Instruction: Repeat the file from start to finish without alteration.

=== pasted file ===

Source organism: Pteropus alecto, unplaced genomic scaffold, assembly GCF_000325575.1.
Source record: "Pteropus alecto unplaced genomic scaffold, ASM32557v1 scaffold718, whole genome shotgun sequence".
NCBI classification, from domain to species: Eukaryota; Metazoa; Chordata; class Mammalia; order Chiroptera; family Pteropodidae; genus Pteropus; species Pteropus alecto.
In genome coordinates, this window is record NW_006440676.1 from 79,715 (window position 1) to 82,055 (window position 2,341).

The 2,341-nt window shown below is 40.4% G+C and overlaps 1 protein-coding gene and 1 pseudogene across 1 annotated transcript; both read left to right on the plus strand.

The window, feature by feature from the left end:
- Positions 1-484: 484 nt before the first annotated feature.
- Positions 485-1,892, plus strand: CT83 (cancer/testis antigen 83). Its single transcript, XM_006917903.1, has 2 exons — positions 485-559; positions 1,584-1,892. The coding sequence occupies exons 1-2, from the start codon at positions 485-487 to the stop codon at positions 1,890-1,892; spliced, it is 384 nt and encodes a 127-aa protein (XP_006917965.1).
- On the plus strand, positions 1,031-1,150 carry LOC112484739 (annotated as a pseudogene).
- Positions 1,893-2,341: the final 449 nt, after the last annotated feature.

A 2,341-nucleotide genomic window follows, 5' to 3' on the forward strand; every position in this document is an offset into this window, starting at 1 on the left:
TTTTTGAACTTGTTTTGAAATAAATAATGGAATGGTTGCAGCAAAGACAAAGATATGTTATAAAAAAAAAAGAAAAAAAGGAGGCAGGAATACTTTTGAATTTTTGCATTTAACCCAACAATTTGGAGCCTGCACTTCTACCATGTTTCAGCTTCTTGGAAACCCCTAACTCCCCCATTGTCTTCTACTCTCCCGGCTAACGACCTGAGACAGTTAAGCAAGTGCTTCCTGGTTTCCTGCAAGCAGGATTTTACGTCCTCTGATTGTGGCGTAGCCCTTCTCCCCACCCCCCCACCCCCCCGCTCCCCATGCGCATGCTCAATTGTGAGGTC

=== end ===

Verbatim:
Source organism: Pteropus alecto, unplaced genomic scaffold, assembly GCF_000325575.1.
Source record: "Pteropus alecto unplaced genomic scaffold, ASM32557v1 scaffold718, whole genome shotgun sequence".
NCBI classification, from domain to species: Eukaryota; Metazoa; Chordata; class Mammalia; order Chiroptera; family Pteropodidae; genus Pteropus; species Pteropus alecto.
In genome coordinates, this window is record NW_006440676.1 from 79,715 (window position 1) to 82,055 (window position 2,341).

The 2,341-nt window shown below is 40.4% G+C and overlaps 1 protein-coding gene and 1 pseudogene across 1 annotated transcript; both read left to right on the plus strand.

The window, feature by feature from the left end:
- Positions 1-484: 484 nt before the first annotated feature.
- Positions 485-1,892, plus strand: CT83 (cancer/testis antigen 83). Its single transcript, XM_006917903.1, has 2 exons — positions 485-559; positions 1,584-1,892. The coding sequence occupies exons 1-2, from the start codon at positions 485-487 to the stop codon at positions 1,890-1,892; spliced, it is 384 nt and encodes a 127-aa protein (XP_006917965.1).
- On the plus strand, positions 1,031-1,150 carry LOC112484739 (annotated as a pseudogene).
- Positions 1,893-2,341: the final 449 nt, after the last annotated feature.

A 2,341-nucleotide genomic window follows, 5' to 3' on the forward strand; every position in this document is an offset into this window, starting at 1 on the left:
TTTTTGAACTTGTTTTGAAATAAATAATGGAATGGTTGCAGCAAAGACAAAGATATGTTATAAAAAAAAAAGAAAAAAAGGAGGCAGGAATACTTTTGAATTTTTGCATTTAACCCAACAATTTGGAGCCTGCACTTCTACCATGTTTCAGCTTCTTGGAAACCCCTAACTCCCCCATTGTCTTCTACTCTCCCGGCTAACGACCTGAGACAGTTAAGCAAGTGCTTCCTGGTTTCCTGCAAGCAGGATTTTACGTCCTCTGATTGTGGCGTAGCCCTTCTCCCCACCCCCCCACCCCCCCGCTCCCCATGCGCATGCTCAATTGTGAGGTC